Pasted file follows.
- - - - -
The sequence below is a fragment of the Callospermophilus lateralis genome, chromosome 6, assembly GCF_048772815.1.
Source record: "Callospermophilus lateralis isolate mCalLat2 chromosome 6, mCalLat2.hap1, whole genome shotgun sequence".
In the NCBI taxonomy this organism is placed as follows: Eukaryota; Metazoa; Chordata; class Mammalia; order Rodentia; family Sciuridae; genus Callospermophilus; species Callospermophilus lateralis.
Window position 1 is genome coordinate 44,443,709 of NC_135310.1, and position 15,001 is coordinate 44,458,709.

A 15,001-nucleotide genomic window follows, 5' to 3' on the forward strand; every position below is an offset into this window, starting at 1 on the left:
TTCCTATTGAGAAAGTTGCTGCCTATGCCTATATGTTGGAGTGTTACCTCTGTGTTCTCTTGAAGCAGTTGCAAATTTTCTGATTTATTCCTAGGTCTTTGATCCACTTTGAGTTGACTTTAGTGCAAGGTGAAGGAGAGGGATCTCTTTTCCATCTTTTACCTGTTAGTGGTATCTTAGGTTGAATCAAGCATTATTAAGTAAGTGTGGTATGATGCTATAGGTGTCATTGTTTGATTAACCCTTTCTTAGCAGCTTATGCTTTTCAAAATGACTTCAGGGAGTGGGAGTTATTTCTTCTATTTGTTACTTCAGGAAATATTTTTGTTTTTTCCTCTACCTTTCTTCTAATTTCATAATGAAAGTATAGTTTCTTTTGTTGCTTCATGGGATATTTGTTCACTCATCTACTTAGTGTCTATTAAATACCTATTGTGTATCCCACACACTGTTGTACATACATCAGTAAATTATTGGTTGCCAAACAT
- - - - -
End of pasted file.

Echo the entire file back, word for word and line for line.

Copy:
The sequence below is a fragment of the Callospermophilus lateralis genome, chromosome 6, assembly GCF_048772815.1.
Source record: "Callospermophilus lateralis isolate mCalLat2 chromosome 6, mCalLat2.hap1, whole genome shotgun sequence".
In the NCBI taxonomy this organism is placed as follows: Eukaryota; Metazoa; Chordata; class Mammalia; order Rodentia; family Sciuridae; genus Callospermophilus; species Callospermophilus lateralis.
Window position 1 is genome coordinate 44,443,709 of NC_135310.1, and position 15,001 is coordinate 44,458,709.

A 15,001-nucleotide genomic window follows, 5' to 3' on the forward strand; every position below is an offset into this window, starting at 1 on the left:
TTCCTATTGAGAAAGTTGCTGCCTATGCCTATATGTTGGAGTGTTACCTCTGTGTTCTCTTGAAGCAGTTGCAAATTTTCTGATTTATTCCTAGGTCTTTGATCCACTTTGAGTTGACTTTAGTGCAAGGTGAAGGAGAGGGATCTCTTTTCCATCTTTTACCTGTTAGTGGTATCTTAGGTTGAATCAAGCATTATTAAGTAAGTGTGGTATGATGCTATAGGTGTCATTGTTTGATTAACCCTTTCTTAGCAGCTTATGCTTTTCAAAATGACTTCAGGGAGTGGGAGTTATTTCTTCTATTTGTTACTTCAGGAAATATTTTTGTTTTTTCCTCTACCTTTCTTCTAATTTCATAATGAAAGTATAGTTTCTTTTGTTGCTTCATGGGATATTTGTTCACTCATCTACTTAGTGTCTATTAAATACCTATTGTGTATCCCACACACTGTTGTACATACATCAGTAAATTATTGGTTGCCAAACAT